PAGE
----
Date of Award
Medical Doctor (MD)
Charles S. Dela Cruz
Fevers are extremely common in hospitalized patients, particularly in those admitted to the intensive care unit (ICU). Up to 50% of fevers in the ICU are non-infectious in origin. Yet, the development of a fever commonly prompts extensive, costly and invasive infectious workups. Patients with persistent fevers are usually treated with antimicrobials long after infectious workups prove unrevealing. While this is viewed as a ‘safe’ approach, inappropriate antibiotic use has shown to be harmful to patients – even effecting an increase in mortality – in addition to contributing to the spread of antibiotic resistance. The purpose of this study is to develop an automated model based on the analysis of fever curves for prompt identification of fever etiology and clinical management optimization. We begin by identifying fever patterns of non-infectious causes and developing mathematical algorithms to distinguish from infectious ones. We demonstrate that dexmedetomidine exposure and hematologic malignancies can generate prolonged fevers with curve patterns that can be differentiated from those caused by bacteremia. We quantify these differences using basic measures of variance and other algorithms, including: area under the curve, sample entropy and detrended fluctuation analysis. These studies can facilitate the development of algorithms amenable to their incorporation into electronic medical records for an automatized recognition of non-infectious fevers. The goal is to personalize therapies with early disease-specific treatments and to reduce unnecessary antimicrobial use.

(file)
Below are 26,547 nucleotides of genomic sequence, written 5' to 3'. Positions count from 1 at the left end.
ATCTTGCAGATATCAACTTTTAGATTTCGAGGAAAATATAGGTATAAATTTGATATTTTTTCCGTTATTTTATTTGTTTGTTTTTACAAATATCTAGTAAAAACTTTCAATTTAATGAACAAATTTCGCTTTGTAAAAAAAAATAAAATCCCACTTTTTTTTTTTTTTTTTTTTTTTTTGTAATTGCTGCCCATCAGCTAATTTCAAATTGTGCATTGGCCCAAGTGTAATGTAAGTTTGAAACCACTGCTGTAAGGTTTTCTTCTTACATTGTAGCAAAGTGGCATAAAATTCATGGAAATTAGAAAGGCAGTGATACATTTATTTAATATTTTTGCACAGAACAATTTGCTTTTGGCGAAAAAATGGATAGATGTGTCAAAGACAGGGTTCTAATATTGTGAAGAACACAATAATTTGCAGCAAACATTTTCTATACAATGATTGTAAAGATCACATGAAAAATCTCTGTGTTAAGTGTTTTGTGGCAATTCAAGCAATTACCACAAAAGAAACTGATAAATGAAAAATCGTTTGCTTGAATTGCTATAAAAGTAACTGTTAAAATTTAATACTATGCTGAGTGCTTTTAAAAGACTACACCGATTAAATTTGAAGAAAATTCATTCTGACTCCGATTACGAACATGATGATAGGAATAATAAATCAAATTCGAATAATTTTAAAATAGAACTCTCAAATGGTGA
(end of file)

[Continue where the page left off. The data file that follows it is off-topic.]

Valda Toro, Patricia Lourdes, "Characterization Of Temperature Curves In The Intensive Care Unit" (2020). Yale Medicine Thesis Digital Library. 3959.